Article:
Comment on the NewsLaundry article on Samar Halnarkar’s article

by plainspeak


NewsLaundry article :  http://www.newslaundry.com/2012/09/all-facts-no-conjecture/

Voluntary disclosure: I was the one who flagged that the piece was possibly plagiarized.

In my view, the similarities between the articles of Samar and Frances are:
1. Narrative. Notice the similarity in the flow of Samar’s article and that of Lappe.
2. Structures of the chunks of text in the Exhibits numbered 1,3,4 and 6.
3. Content.
4. Even some phrases.

On Exhibit 1:

Samar: “In 1993, when 11% of its 2.5 million people lived in absolute poverty and a fifth of Belo’s children went hungry, a newly-elected government declared that food was a fundamental right of every citizen”

Frances: “Belo, a city of 2.5 million people, once had 11 percent of its population living in absolute poverty, and almost 20 percent of its children going hungry. Then in 1993, a newly elected administration declared food a right of citizenship”

Phrases that are same/very similar in the two paragraphs:
1. “lived/living in absolute poverty”
2. “a newly(-/ )elected government/administration declared”

On Exhibit 4:

Samar: “In addition, Belo grants entrepreneurs rights to run, on public land, 34 local retail markets, where the government fixes the price, usually about two-thirds of the market price, for about 20 healthy foods. Other food can be sold at market price.”

Frances: “In addition to the farmer-run stands, the city makes good food available by offering entrepreneurs the opportunity to bid on the right to use well-trafficked plots of city land for “ABC” markets, from the Portuguese acronym for “food at low prices.” Today there are 34 such markets where the city determines a set price—about two-thirds of the market price—of about twenty healthy items, mostly from in-state farmers and chosen by store-owners. Everything else they can sell at the market price.”

Phrases that are same/very similar in the two paragraphs:
1. “In addition”. In fact, both the paragraphs start off with this phrase.
2. “about two-thirds of the market price”. This phrase is not there in the source you have mentioned.
3. “about twenty(20) healthy foods(items)”. Again, this phrase is not present in the source you have mentioned.

Notice how the two paragraphs end. Lappe ends with “Everything else they can sell at the market price”. Samar ends with “Other food can be sold at market price” In the source you have mentioned, this information is part of a bigger sentence. In the source, the number of items sold is 25, whereas Lappe’s article mentions 20, the same number as in Samar’s article. All the data that is there in Samar’s paragraph is also there in Lappe’s corresponding paragraph and matches perfectly. The source you have mentioned has data coming from two paragraphs, and the data doesn’t even match perfectly with that of Samar’s paragraph.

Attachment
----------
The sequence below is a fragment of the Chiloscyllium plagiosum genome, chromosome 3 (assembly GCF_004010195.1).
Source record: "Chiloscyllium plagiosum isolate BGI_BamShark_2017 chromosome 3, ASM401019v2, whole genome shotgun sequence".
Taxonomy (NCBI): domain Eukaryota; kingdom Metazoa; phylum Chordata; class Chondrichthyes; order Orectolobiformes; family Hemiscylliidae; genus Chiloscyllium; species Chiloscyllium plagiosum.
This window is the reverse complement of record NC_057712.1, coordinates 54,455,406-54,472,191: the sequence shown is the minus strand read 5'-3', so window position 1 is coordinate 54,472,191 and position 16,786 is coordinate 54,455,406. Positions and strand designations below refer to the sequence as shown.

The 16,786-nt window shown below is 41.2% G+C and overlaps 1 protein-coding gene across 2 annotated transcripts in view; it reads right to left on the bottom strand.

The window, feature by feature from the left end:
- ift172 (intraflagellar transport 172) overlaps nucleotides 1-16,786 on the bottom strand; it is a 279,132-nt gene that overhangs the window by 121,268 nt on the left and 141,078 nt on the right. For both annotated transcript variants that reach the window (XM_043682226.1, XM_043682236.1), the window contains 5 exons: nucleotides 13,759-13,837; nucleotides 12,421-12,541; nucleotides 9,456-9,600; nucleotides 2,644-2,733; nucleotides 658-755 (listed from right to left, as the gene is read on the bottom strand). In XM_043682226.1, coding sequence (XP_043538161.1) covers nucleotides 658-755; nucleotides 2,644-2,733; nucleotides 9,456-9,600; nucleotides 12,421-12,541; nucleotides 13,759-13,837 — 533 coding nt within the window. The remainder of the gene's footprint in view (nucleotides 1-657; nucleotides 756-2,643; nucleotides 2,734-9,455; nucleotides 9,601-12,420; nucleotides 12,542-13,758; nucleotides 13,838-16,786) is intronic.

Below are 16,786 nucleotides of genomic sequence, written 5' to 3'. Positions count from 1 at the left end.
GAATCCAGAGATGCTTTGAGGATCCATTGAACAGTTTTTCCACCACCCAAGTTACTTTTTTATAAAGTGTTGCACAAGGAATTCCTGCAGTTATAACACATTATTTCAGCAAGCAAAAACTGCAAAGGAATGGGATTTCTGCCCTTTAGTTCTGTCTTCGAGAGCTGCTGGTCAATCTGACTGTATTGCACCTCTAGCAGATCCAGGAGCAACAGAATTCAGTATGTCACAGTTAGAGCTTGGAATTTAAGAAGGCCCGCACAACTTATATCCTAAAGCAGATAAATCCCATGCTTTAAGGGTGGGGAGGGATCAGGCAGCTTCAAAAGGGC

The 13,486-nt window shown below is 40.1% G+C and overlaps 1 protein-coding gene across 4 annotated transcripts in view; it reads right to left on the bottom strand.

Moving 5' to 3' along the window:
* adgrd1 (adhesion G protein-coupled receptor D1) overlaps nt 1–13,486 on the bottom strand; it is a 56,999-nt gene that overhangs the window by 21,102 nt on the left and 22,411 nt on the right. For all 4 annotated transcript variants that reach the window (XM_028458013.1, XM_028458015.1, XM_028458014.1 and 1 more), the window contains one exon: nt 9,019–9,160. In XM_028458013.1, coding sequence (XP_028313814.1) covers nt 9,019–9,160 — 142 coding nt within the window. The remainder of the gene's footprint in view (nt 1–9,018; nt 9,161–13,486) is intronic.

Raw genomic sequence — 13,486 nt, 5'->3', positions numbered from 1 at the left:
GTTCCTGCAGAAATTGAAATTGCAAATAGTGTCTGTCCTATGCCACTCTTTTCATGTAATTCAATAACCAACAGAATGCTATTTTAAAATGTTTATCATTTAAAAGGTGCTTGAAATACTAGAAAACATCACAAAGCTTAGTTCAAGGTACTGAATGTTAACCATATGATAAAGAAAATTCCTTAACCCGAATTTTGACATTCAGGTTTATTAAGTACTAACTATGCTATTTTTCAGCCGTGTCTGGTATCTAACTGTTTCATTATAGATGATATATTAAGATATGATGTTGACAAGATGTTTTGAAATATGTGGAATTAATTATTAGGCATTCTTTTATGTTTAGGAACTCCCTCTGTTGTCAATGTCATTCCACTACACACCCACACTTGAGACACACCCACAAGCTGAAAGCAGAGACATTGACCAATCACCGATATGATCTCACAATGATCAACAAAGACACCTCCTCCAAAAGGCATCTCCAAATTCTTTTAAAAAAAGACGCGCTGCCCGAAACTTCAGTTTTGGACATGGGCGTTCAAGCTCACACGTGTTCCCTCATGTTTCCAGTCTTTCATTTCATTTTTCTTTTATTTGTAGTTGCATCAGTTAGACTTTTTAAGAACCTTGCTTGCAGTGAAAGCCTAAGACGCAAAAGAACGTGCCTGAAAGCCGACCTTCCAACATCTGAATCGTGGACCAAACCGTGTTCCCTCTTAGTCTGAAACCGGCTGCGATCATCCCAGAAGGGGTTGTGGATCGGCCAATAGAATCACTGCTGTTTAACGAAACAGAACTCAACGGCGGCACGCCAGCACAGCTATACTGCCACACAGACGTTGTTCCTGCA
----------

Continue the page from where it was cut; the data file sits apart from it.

On Exhibit 6:

Samar: ‘The local university is deeply involved in keeping the system honest and functioning. Students survey the prices of more than 40 basic foods, supply these to local media outlets and paste them on walls and bus stands.”

Frances: “For instance, the city, in partnership with a local university, is working to “keep the market honest in part simply by providing information,” Adriana told us. They survey the price of 45 basic foods and household items at dozens of supermarkets, then post the results at bus stops”

The involvement of “local university” that is mentioned in both Samar’s and Lappe’s articles are not mentioned in any of the 3 sources.

P.S: I hold no grudge against Mr. Samar Halarnkar. All I wanted to do was flag this issue so that people could debate it. Hoping these debates lead to better journalism, that’s all!

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